|The Silent Invader -
Alcohol Fools No One
|By C. RANDALL SHUMAN
Herald Staff Writer
Rodger G. is a Delco-Remy supervisor ... and an alcoholic.
"I thought I had everybody fooled until that 8:30 a.m. management meeting. We were
in a closed conference room when someone leaned over and asked,
"Rodger, what kind of face lotion do you use."
Rodger, not his real name, had gulped down an orange juice and vodka earlier that
morning, a daily routine for him during the last three or four years.
"I knew what he smelled and so did he …. I could have crawled under a rock," he said
The electronics engineer did not have anybody fooled except himself, which he
readily admits. He had been in trouble with superiors four times because he frequently
came to work drunk," his absenteeism was becoming more regular and his production
was falling off.
"Many mornings I staggered outside to find the paper so I could tell what day it was. If I
didn't find a Monday paper, and there were no Sunday papers lying around, I knew it
was Monday and I had to go to work."
It wasn't until one of his many "blackouts" (loss of memory) that management
apparently had enough. "I showed up drunk at a plant on a night shift," he explained.
"To this day I do not know what I was doing there or why; I don't even remember being
there, except that a supervisor took me home."
The following day, he was asked if he wanted to join Alcoholics Anonymous and he
was ready. Rodger admitted he could not control his drinking anymore, much less stop
Rodger has been sober 15 months. He has not taken a drink because he can't, it
would continue to ruin his personal life, his career. Eventually, liquor would kill him as
it has other alcoholics who had refused help, or who had not been courageous
enough to admit their drinking disease.
Rodger now attends Anderson AA meetings every night. "For me, it means getting into
the program and helping others recover from their drinking," he testified.
Alcoholics Anonymous has been quietly working in Anderson and Madison County 26
years, though membership has soared during the last five years.
According to another recovered alcoholic, those twice weekly meetings conducted five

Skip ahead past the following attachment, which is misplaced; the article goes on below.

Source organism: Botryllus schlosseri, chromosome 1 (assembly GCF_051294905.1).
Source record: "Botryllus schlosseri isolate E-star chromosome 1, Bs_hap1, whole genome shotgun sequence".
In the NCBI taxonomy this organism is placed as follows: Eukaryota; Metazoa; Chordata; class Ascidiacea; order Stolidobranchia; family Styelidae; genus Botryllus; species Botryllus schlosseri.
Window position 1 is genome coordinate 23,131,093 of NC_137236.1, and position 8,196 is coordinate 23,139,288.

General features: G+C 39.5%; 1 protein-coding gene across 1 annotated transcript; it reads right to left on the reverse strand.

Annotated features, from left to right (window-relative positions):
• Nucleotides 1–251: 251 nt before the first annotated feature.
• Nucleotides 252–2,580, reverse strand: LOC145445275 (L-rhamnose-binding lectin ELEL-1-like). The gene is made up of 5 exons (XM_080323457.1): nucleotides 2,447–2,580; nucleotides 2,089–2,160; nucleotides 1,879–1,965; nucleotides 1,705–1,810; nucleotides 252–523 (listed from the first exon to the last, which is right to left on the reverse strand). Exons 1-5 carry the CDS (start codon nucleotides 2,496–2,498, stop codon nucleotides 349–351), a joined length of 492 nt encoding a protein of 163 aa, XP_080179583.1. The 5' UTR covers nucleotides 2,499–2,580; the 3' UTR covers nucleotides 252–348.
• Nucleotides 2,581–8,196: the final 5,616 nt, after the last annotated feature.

years ago with eight or ten regularly attending have been replaced with local meetings
every night, and two week-day mornings.
"About 35 alcoholics attend every meeting," said the drunk, now sober six years
through AA participation and self-determination.
According to its literature, Alcoholics Anonymous is a "worldwide fellowship of men
and women who help each other stay sober," offering the same help to anyone who
has a drinking problem and want to do something about it.
"Since they are all alcoholics themselves, they have a special understanding of each
other. They know what the illness feels like and they have learned how to recover
from it through AA."
When you picture a "meeting of alcoholics," you may conjure an image of drunken,
staggering people. That despicable sight is far from the truth.
I attended an "open" meetings two weeks ago. What I found were 37 friendly, laughing
people with a profound interest in others, not with a nib-nose attitude, but one of
letting others know they were available to help if needed.
Another recovered alcoholic whom we shall fictitiously call "Sarah," age 54, knew
before she was 20-years-old that she could cure a hangover with a morning drink.
Sarah contends women alcoholics are "sneakier," and "more protected" than men.
She has been married nine times, mostly to men she met in bars. One of her earlier
husbands was opposed to her drinking. They were married six years, though they
lived together only half of that time because she didn't want to give up liquor.
"I was looking for someone to dominate," she now admits, "I was running from one
husband to the next looking for what I thought was happiness."
"Really, it was with husband No. Six that I finally admitted that I was an alcoholic."
Sarah is now content with No. Nine, a recovered alcoholic. "For the first time in my life,